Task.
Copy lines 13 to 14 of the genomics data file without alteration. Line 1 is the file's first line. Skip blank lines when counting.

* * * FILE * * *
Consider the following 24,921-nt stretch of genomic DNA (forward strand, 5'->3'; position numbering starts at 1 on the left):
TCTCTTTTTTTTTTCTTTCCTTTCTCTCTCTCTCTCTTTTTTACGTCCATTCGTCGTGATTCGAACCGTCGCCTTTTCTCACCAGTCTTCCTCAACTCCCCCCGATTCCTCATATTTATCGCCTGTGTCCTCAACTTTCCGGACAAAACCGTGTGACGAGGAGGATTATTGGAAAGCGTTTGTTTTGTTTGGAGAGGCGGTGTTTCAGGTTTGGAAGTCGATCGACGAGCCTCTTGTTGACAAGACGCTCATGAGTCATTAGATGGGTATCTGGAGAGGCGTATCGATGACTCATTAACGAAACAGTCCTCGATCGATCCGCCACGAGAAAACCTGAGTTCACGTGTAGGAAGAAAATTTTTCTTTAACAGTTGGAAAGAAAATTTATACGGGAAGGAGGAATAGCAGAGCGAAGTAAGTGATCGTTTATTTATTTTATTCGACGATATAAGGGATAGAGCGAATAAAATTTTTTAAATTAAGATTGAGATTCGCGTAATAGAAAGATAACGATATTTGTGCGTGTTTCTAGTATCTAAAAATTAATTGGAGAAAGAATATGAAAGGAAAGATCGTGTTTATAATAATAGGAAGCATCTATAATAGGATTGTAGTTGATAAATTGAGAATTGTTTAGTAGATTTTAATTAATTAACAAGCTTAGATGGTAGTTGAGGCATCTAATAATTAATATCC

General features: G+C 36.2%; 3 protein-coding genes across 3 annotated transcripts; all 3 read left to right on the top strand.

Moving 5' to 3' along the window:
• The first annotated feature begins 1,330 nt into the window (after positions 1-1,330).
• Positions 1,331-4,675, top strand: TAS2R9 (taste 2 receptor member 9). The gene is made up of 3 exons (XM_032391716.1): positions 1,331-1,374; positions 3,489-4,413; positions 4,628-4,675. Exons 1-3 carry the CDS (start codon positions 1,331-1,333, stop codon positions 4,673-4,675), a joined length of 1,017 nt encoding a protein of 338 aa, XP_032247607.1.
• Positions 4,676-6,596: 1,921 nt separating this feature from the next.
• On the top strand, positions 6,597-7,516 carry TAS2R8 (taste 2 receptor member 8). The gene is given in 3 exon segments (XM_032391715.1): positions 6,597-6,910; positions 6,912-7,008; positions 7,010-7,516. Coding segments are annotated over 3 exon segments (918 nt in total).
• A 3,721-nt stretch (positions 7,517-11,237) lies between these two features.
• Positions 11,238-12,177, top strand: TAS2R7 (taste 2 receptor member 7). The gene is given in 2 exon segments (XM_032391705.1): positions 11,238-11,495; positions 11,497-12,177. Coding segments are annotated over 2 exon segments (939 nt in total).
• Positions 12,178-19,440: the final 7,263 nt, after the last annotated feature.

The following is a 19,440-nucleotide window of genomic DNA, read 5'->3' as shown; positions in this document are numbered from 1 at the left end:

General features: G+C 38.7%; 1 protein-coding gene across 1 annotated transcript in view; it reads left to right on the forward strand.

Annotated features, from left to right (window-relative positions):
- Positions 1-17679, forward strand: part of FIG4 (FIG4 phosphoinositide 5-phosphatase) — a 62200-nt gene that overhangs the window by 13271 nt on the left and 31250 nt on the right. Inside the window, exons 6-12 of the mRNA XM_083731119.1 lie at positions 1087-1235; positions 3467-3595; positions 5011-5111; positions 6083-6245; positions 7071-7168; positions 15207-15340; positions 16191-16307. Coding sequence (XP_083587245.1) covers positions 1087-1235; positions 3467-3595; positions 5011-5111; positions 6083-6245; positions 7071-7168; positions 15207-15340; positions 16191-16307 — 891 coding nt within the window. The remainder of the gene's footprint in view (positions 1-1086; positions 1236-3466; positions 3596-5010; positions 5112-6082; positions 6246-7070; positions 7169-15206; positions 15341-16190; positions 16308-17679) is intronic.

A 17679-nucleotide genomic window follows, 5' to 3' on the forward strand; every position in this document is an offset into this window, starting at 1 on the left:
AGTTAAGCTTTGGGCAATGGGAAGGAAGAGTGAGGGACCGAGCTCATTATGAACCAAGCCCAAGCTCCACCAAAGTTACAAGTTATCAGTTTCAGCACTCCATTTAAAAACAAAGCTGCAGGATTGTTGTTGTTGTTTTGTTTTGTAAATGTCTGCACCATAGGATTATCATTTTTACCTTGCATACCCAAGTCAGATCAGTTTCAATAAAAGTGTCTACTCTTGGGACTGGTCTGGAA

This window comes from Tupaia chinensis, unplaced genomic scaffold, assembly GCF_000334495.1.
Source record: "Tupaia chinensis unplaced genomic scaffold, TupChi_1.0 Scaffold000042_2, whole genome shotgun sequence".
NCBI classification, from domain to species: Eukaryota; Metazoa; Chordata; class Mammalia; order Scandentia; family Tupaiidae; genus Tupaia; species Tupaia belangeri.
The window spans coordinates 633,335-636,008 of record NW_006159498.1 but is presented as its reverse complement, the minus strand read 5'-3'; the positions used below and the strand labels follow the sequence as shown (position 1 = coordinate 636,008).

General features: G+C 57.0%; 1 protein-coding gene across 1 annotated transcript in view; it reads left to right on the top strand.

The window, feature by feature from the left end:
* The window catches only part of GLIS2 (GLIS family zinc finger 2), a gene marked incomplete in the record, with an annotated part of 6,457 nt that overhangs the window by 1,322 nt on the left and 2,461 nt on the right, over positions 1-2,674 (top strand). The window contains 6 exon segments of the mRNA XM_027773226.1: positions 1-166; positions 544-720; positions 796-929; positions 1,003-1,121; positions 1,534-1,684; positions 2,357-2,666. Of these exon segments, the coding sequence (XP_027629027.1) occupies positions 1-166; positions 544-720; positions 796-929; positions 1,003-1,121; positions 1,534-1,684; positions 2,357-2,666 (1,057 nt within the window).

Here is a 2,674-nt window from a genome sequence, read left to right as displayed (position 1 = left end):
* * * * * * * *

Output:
General features: G+C 38.7%; 1 protein-coding gene across 1 annotated transcript in view; it reads left to right on the forward strand.

Annotated features, from left to right (window-relative positions):